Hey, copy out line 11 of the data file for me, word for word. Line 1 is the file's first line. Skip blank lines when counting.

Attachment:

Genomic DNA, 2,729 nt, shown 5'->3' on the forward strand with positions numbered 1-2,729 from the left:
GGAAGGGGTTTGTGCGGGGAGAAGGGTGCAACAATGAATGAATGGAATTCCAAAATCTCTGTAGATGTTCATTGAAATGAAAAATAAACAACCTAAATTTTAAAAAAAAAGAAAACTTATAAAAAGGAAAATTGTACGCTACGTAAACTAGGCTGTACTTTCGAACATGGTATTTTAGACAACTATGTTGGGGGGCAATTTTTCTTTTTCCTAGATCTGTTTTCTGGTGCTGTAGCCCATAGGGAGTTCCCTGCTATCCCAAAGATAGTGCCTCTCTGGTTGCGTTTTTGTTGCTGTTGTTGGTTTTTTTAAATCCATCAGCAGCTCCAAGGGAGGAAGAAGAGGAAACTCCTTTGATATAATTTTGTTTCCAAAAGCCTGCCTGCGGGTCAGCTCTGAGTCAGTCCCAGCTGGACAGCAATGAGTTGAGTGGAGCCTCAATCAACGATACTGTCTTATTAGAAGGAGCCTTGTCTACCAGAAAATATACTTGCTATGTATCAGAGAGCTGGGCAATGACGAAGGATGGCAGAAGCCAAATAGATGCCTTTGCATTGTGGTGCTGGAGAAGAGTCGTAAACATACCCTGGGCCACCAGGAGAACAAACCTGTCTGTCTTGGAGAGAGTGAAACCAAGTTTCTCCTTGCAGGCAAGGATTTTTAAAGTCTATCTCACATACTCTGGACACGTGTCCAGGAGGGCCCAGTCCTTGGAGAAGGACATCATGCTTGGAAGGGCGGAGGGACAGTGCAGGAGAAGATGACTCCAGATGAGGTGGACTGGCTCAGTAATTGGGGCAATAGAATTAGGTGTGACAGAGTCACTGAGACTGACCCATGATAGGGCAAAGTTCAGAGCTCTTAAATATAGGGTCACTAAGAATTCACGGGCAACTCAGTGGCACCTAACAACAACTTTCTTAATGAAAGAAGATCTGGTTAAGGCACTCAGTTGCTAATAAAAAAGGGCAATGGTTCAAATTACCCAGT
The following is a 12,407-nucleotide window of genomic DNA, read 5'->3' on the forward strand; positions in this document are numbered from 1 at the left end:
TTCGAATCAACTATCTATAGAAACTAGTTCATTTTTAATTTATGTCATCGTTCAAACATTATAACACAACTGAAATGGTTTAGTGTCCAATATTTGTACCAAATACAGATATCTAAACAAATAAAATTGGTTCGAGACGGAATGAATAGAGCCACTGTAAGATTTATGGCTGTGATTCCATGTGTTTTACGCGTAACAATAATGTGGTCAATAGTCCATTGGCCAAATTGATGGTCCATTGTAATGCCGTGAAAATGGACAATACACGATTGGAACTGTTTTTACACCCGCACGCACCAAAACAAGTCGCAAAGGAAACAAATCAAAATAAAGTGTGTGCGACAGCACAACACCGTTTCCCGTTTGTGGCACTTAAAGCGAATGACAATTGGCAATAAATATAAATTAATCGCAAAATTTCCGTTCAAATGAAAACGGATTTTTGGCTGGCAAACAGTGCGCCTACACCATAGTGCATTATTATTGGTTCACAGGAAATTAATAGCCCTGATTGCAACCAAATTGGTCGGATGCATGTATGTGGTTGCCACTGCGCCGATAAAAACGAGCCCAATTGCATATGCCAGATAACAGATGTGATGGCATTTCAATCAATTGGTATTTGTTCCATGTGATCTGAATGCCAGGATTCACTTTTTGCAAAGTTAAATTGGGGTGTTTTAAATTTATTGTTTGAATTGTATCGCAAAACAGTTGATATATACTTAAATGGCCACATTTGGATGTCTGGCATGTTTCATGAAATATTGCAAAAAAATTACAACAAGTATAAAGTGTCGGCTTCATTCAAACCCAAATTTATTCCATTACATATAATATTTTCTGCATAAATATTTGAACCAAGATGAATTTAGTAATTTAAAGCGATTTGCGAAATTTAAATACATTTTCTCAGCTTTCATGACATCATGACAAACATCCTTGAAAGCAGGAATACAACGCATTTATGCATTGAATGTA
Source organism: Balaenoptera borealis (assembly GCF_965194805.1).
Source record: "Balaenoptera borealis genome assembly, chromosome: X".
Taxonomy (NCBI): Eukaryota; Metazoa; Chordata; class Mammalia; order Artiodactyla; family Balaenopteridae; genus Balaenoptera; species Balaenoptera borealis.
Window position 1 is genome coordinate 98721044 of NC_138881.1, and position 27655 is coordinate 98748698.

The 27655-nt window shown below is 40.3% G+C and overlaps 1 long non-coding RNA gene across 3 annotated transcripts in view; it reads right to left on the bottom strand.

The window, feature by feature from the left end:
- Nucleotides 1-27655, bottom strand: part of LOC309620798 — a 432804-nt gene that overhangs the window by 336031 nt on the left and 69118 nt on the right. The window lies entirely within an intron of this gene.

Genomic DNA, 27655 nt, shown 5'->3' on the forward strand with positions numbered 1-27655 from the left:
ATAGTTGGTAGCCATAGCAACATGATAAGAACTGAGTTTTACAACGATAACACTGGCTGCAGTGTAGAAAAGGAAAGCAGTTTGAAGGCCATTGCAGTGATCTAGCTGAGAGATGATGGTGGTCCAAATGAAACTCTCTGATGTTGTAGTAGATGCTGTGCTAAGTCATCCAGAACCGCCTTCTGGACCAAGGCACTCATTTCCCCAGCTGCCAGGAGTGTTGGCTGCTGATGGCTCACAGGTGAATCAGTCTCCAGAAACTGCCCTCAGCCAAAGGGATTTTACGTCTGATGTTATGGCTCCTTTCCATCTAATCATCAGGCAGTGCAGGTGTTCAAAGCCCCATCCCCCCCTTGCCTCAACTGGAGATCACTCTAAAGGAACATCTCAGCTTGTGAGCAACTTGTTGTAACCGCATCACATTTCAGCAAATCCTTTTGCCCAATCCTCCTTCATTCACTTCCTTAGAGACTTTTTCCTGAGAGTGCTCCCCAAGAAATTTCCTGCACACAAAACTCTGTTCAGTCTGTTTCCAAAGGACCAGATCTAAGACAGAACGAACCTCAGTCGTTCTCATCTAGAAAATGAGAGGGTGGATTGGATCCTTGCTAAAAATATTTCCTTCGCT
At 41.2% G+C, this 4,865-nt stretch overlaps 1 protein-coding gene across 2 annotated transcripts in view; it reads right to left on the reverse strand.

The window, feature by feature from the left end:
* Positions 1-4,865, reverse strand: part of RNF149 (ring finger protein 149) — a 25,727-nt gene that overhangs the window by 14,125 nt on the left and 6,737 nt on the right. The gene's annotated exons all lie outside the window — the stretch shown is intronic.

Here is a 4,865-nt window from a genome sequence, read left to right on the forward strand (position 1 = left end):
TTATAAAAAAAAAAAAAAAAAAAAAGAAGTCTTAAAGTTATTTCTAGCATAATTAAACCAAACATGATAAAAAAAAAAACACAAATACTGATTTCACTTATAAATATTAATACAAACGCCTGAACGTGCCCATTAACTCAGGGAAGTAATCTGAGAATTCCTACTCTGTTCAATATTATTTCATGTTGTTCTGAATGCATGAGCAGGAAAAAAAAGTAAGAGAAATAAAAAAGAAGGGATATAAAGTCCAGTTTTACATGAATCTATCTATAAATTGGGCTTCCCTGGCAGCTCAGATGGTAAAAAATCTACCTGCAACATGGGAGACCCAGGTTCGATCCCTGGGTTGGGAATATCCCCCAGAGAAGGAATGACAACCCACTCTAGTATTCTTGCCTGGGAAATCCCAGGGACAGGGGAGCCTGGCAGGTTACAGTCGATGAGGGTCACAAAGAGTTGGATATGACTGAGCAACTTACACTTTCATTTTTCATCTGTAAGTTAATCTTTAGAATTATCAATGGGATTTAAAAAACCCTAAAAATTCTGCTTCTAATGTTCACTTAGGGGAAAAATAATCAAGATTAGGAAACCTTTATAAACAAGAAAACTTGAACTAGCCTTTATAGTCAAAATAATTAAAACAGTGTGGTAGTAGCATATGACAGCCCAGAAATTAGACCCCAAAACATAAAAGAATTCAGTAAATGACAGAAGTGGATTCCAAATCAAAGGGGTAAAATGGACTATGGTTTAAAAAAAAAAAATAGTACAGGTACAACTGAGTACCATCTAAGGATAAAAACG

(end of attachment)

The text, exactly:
- Nucleotides 1-27655, bottom strand: part of LOC309620798 — a 432804-nt gene that overhangs the window by 336031 nt on the left and 69118 nt on the right. The window lies entirely within an intron of this gene.